Hippocampal avoidance prophylactic cranial irradiation (HA-PCI) for small cell lung cancer reduces hippocampal atrophy compared to conventional PCI.



High-quality research MRI scans were acquired in the multicenter, randomized phase 3 trial NCT01780675. Hippocampal atrophy was evaluated for 4 months (57 HA-PCI patients and 46 PCI patients) and 12 months (28 HA-PCI patients and 27 PCI patients) after (HA-)PCI. We additionally studied multimodal indices of brain injury. Memory was assessed with the Hopkins Verbal Learning Test-Revised (HVLT-R).


HA-PCI reduced hippocampal atrophy at 4 months (1.8% for HA-PCI and 3.0% for PCI) and at 12 months (3.0% for HA-PCI and 5.8% for PCI). Both HA-PCI and PCI were associated with considerable reductions in gray matter and normal-appearing white matter, increases in white matter hyperintensities, and brain aging. There were no significant associations between hippocampal atrophy and memory.


Reducing radiation dose to the hippocampus with hippocampal avoidance prophylactic cranial irradiation (HA-PCI) is proposed to prevent cognitive decline. It has, however, not been investigated whether hippocampal atrophy is actually mitigated by this approach. Here, we determined whether HA-PCI reduces hippocampal atrophy. Additionally, we evaluated neurotoxicity of (HA-)PCI to other brain regions. Finally, we evaluated associations of hippocampal atrophy and brain neurotoxicity with memory decline.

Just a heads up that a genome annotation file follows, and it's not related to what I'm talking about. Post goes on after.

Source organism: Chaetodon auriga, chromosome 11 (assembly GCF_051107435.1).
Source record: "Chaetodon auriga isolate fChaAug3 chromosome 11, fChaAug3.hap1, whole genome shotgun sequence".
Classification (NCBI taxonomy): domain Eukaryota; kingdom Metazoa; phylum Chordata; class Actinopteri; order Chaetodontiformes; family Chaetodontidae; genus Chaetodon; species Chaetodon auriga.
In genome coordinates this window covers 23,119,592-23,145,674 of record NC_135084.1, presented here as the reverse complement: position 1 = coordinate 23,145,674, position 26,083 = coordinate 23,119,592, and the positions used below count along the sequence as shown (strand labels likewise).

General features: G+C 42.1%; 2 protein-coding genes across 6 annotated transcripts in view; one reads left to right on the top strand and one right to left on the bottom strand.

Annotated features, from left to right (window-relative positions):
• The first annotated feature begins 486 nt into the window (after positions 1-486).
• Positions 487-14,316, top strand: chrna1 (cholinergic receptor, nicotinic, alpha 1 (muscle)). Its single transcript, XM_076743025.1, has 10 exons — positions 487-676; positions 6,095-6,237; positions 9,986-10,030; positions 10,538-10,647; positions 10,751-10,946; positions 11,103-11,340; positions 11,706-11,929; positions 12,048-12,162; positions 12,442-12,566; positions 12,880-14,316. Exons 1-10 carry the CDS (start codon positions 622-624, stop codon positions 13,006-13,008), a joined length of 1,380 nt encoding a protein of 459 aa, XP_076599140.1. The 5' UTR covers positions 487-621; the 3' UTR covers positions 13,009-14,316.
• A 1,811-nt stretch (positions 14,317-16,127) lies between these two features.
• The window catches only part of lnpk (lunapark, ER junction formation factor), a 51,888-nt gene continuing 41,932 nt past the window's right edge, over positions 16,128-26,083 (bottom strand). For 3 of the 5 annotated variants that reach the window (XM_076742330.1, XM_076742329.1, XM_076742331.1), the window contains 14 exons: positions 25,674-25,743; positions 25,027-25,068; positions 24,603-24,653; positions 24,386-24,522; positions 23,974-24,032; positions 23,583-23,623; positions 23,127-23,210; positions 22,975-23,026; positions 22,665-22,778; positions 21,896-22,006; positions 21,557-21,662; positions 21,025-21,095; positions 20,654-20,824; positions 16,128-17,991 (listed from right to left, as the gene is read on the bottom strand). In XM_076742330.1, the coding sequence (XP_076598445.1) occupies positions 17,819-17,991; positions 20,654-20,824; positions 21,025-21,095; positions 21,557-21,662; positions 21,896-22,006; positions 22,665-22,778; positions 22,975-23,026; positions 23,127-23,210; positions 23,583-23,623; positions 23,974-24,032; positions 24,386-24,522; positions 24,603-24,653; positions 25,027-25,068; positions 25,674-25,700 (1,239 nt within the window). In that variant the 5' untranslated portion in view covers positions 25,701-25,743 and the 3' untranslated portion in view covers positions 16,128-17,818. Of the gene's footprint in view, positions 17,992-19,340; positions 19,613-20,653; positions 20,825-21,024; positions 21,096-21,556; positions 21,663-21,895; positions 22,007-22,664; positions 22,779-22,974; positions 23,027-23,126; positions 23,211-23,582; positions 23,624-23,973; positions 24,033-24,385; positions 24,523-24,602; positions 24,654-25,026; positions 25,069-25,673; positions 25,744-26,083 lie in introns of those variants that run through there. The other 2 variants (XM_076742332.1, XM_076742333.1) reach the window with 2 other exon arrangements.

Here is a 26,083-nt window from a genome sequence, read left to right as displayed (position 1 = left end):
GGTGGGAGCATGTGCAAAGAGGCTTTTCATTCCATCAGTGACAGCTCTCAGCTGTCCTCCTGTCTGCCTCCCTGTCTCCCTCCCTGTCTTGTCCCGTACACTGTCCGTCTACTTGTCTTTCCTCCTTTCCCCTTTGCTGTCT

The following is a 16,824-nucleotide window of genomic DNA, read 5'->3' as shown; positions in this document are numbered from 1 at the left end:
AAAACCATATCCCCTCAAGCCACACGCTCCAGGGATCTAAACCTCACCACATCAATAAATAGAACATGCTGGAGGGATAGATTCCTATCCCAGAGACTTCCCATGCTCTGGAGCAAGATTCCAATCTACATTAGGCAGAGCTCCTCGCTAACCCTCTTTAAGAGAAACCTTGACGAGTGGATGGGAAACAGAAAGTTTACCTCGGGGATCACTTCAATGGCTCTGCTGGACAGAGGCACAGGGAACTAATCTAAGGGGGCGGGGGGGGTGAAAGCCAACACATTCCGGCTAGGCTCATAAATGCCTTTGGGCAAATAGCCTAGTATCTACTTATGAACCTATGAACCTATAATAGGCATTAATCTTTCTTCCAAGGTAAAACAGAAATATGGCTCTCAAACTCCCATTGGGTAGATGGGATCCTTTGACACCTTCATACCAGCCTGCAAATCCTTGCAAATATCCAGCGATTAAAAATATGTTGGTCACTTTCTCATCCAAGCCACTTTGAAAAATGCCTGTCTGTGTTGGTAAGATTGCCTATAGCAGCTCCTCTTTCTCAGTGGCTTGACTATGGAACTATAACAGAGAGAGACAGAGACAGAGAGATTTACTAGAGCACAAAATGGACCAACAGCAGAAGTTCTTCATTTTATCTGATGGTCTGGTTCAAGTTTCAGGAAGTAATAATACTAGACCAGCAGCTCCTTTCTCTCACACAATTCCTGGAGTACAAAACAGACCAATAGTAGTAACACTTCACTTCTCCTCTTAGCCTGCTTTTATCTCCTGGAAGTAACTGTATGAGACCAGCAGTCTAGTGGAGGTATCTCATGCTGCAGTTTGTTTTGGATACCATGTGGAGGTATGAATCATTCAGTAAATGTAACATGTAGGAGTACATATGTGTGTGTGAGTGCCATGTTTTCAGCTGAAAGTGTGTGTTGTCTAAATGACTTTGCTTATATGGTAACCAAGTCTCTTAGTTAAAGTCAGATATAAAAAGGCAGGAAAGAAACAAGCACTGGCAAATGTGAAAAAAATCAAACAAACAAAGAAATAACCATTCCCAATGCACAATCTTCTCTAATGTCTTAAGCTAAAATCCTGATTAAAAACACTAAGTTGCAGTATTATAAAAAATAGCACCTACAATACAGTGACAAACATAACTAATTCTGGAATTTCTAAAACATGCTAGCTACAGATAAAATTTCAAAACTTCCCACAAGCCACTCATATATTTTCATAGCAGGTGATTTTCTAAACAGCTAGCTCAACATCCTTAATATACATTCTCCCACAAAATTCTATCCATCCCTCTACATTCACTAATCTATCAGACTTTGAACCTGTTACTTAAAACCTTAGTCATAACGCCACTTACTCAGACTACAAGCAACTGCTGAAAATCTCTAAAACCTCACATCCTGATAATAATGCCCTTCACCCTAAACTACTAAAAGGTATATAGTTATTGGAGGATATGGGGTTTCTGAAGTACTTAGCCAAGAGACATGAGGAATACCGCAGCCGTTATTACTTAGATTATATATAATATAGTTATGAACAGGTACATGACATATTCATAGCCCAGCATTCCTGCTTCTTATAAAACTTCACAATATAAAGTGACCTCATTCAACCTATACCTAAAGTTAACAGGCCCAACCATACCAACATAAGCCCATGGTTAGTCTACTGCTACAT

HA-PCI reduces hippocampal atrophy at 4 and 12 months compared to regular PCI. Both types of radiotherapy are associated with considerable brain injury. We did not find evidence for excessive brain injury after HA-PCI relative to PCI. Hippocampal atrophy was not associated with memory decline in this population as measured with HVLT-R. The usefulness of HA-PCI is still subject to debate.

More about this publication

  • Volume 25
  • Issue nr. 1
  • Pages 167-176
  • Publication date 05-01-2023

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